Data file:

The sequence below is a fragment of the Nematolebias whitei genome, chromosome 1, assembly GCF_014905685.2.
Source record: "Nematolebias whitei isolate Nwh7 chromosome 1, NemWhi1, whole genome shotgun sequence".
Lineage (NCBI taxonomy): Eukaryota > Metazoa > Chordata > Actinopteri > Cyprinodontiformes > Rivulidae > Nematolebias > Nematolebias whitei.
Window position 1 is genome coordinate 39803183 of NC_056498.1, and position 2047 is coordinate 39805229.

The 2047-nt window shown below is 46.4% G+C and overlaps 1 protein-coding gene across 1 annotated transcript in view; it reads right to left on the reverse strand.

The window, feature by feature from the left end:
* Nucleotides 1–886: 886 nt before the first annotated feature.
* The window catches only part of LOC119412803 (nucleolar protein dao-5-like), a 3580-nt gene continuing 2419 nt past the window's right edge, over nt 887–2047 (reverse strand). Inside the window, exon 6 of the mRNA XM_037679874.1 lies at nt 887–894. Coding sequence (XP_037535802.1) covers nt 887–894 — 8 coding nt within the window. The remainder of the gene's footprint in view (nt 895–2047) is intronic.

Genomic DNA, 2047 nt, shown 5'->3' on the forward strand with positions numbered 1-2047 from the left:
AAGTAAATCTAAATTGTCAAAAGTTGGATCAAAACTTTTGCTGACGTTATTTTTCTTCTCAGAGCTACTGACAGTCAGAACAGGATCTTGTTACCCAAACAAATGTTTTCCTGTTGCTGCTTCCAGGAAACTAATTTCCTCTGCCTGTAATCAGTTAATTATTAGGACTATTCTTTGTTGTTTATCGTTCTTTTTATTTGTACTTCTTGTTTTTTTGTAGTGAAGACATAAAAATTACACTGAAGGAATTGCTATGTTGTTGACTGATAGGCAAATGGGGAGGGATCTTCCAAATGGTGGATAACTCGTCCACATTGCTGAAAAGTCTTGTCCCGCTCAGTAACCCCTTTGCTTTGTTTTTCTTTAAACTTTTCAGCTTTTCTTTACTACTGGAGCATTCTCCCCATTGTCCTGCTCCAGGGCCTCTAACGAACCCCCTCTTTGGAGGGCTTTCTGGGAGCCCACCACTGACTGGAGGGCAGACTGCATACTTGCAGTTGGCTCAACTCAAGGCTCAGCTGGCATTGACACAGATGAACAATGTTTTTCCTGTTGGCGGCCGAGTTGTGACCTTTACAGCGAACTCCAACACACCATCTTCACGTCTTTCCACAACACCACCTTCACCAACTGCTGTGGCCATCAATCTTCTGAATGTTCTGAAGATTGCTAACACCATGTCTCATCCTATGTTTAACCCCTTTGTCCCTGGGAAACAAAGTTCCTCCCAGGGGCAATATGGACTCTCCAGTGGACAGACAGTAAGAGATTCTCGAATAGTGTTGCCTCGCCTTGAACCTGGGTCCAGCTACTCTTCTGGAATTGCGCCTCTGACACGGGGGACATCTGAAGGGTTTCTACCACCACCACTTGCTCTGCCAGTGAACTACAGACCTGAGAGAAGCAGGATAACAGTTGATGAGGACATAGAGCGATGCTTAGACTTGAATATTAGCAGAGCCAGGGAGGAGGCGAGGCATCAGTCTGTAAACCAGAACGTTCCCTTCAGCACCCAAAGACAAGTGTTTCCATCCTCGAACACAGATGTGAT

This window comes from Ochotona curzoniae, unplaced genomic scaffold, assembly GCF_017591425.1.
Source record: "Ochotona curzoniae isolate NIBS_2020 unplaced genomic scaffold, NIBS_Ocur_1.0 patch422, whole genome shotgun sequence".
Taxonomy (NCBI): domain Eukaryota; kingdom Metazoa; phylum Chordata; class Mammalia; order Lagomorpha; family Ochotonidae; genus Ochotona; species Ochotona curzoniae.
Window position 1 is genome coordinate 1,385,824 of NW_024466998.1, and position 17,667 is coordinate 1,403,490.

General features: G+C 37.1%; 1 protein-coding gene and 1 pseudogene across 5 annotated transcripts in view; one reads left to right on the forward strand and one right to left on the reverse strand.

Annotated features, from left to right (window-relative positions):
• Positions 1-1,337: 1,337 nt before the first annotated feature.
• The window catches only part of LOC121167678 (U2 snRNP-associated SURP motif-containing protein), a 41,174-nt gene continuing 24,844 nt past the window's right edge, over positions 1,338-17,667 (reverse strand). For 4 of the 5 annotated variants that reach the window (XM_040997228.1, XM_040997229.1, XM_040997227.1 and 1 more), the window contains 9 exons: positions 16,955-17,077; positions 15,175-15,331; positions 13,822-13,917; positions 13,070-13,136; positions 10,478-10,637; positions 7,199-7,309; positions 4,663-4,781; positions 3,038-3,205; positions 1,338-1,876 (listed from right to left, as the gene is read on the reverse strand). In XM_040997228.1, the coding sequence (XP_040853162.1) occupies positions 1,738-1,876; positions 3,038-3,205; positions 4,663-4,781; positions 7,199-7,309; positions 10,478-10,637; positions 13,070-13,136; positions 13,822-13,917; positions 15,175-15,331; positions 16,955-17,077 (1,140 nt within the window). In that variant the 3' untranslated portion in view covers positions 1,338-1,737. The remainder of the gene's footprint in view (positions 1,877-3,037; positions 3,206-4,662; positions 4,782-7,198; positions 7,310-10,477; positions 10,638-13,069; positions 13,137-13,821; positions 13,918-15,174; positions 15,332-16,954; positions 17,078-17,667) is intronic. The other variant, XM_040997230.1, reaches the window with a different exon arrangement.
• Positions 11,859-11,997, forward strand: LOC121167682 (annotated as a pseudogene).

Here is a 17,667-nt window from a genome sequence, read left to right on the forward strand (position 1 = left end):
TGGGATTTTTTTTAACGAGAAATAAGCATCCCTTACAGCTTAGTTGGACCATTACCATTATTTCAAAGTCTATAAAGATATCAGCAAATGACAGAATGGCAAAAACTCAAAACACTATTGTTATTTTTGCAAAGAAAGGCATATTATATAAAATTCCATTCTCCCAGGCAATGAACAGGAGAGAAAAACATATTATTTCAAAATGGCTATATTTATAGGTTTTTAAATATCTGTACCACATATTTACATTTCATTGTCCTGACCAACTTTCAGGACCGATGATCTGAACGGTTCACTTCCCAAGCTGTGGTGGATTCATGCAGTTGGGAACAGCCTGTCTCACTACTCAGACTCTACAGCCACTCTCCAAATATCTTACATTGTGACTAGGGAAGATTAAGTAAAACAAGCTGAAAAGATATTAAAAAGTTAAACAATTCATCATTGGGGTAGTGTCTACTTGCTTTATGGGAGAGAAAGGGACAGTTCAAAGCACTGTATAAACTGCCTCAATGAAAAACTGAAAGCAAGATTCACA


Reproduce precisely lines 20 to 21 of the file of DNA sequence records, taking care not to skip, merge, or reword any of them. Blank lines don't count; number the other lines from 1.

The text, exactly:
Here is a 17,667-nt window from a genome sequence, read left to right on the forward strand (position 1 = left end):
TGGGATTTTTTTTAACGAGAAATAAGCATCCCTTACAGCTTAGTTGGACCATTACCATTATTTCAAAGTCTATAAAGATATCAGCAAATGACAGAATGGCAAAAACTCAAAACACTATTGTTATTTTTGCAAAGAAAGGCATATTATATAAAATTCCATTCTCCCAGGCAATGAACAGGAGAGAAAAACATATTATTTCAAAATGGCTATATTTATAGGTTTTTAAATATCTGTACCACATATTTACATTTCATTGTCCTGACCAACTTTCAGGACCGATGATCTGAACGGTTCACTTCCCAAGCTGTGGTGGATTCATGCAGTTGGGAACAGCCTGTCTCACTACTCAGACTCTACAGCCACTCTCCAAATATCTTACATTGTGACTAGGGAAGATTAAGTAAAACAAGCTGAAAAGATATTAAAAAGTTAAACAATTCATCATTGGGGTAGTGTCTACTTGCTTTATGGGAGAGAAAGGGACAGTTCAAAGCACTGTATAAACTGCCTCAATGAAAAACTGAAAGCAAGATTCACA